The bleaching institutions should have to answer for it. That they aren't more often called to account in such matters is one of the consequences of the slow, steady takeover of the mores and values of our society by corporations and other forms of cartelized power. But that is not to absolve the individuals involved. What Ambrose and Goodwin did were also intimate acts.
Historians must write in the grip of an abiding fear. Composing a paragraph one imagines two audiences: the everyreaders, and the three or four people who know more about what you are writing in a particular paragraph than you do, who have read any book you're inclined to plagiarize, who, for God's sake, may have written the book you're inclined to plagiarize. It is an existential matter. Goodwin originally excused herself by claiming she replaced her messy practice of taking notes in longhand—which she says accounted for the Fitzgeralds and the Kennedys error—with a bang-up computer system, once she learned about her plagiarism problem in the late '80s (a lie in any event, because she later acknowledged that she had not changed her system during the production of her 1994 book No Ordinary Time). But what Goodwin really did had nothing to do with long yellow legal pads or fancy new footnoting software: She willfully banned those three or four super-readers from her mind as she composed each page.
I'm fascinated by what it takes for a historian to drop this fear—the fear of being found out. Think of the books Stephen Ambrose, the more wanton of the two plagiarists, ripped off. Some were popular books of a generation or three ago; some were recent but obscure; some were books written by those once prominent but now consigned to oblivion. For there are after all millions of books, and most of them are irrelevant to us. But to the historian who uses them for sources, how could they be anything but sacred? They are your superego, the very building blocks of your character.
I am a historian. My book is about the 1964 Barry Goldwater election. And the thought of a midnight knock on my door from this guy named John Kessel (who may or may not still be alive), who published a fine academic study in 1968 called The Goldwater Coalition: Republican Strategies in 1964, accusing me of doing him any dishonor, sends chills down my spine.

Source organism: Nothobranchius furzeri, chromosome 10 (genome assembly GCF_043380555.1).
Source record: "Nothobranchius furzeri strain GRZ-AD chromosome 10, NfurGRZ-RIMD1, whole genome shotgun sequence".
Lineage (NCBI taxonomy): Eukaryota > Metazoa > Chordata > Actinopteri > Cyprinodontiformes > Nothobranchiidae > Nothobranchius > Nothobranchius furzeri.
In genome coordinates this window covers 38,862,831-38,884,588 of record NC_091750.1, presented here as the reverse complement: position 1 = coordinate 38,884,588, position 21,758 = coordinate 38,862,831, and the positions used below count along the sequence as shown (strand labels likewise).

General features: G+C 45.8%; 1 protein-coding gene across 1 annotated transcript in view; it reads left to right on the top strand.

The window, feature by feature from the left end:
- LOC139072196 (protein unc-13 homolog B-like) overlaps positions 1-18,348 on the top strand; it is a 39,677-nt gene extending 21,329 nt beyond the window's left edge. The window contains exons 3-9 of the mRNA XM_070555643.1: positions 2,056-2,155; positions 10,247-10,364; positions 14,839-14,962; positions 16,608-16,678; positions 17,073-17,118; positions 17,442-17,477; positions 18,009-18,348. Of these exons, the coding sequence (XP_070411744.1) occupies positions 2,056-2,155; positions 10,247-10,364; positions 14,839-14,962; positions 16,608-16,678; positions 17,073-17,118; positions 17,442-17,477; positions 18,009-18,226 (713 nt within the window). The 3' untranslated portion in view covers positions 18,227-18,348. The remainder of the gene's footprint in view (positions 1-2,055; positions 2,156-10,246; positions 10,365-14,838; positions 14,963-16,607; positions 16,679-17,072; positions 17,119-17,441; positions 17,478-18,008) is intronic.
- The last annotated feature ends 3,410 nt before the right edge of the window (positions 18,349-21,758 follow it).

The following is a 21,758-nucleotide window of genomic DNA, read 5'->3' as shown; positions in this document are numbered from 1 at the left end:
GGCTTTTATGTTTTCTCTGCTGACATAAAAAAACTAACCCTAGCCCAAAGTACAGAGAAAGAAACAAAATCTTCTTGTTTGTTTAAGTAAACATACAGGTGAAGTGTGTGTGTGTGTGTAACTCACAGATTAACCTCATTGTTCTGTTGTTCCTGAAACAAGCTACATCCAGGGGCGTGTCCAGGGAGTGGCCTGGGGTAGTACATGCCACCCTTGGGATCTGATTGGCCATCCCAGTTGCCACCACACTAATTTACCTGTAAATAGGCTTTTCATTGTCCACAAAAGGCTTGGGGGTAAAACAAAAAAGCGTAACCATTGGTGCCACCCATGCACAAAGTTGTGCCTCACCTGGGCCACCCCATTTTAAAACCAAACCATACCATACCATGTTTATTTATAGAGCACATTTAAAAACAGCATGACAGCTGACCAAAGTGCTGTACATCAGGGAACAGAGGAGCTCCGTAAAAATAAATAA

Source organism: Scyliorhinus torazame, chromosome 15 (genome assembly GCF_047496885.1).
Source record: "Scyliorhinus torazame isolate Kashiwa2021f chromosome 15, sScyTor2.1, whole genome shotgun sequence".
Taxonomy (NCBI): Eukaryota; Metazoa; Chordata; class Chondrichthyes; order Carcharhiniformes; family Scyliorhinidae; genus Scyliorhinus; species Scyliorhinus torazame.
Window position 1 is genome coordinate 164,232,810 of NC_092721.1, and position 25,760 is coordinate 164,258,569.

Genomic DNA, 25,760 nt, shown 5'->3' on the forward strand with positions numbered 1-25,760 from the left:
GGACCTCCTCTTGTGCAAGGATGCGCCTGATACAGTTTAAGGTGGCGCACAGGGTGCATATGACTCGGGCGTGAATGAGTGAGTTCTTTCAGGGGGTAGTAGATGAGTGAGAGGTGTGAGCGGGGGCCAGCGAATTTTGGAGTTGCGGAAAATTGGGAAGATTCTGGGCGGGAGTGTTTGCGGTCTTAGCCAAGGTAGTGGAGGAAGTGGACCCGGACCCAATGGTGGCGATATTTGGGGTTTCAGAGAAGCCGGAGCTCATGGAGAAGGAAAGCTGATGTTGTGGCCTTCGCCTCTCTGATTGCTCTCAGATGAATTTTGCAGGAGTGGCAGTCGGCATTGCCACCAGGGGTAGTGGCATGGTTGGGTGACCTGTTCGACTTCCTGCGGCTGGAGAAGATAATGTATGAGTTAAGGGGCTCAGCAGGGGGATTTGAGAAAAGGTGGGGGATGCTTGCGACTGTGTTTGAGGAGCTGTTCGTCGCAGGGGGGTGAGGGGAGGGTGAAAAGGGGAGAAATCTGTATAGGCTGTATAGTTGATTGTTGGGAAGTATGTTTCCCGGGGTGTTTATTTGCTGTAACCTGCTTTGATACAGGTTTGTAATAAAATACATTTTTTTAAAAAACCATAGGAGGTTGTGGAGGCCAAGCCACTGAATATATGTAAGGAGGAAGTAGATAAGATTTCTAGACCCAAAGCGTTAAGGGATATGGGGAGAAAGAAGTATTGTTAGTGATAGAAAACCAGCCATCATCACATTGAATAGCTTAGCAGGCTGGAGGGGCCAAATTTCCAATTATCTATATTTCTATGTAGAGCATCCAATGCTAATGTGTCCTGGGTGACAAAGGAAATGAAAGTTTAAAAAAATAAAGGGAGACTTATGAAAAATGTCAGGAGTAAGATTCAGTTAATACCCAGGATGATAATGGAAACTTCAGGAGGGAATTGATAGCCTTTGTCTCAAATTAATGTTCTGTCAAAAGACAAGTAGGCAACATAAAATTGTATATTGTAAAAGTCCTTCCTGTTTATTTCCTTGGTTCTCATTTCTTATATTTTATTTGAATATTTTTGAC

How could it not—as long as I consider myself a member of a community with responsibilities to one another, and not just a law unto myself? And that is what distinguishes our Goodwins and Ambroses from the normal run of lazy, insecure, stupid, or harried plagiarists—usually students—or from people who intend fraud. I believe Goodwin and Ambrose when they say they acted unintentionally. Their word,"unintentionally," suggests a habit that has slipped, as if it no longer matters enough to remember. The crime is not fraud; it is instead an unconscious acclimation to arrogance—a Lyndon Johnson-like kind of arrogance where you don't even realize when you are using people.
Some especially prominent writers appear to be told—by the publishers to whom they are extraordinarily valuable, by TV producers, by cultural gatekeepers who answer to a friendly duty to protect their own—that their shit smells like roses. And apparently they believe it. And it apparently lets them alienate themselves from what they actually do as human beings. They refer instead to something that has happened to them, like the weather: Goodwin recently called the events a"media storm," and Ambrose refers on his Web site to the"Recent Media Controversy." In March, Goodwin's letter of resignation from judging the Pulitzer Prize said:"Because I am so distracted by the media focus on my work, I do not feel capable of giving the considerable time needed to make the proper judgments on the many books and newspaper articles that deserve our full and complete understanding."
It smells to me like a certain kind of"understanding"—one of those corrupting corporate settlements in which some price is extracted from the wrongdoer in exchange, so no party need emerge embarrassed, for withdrawing the accusation. The proper response in such a letter, the human response, should be abject humiliation. The actual response—and the transcendent sin—is committing public relations instead.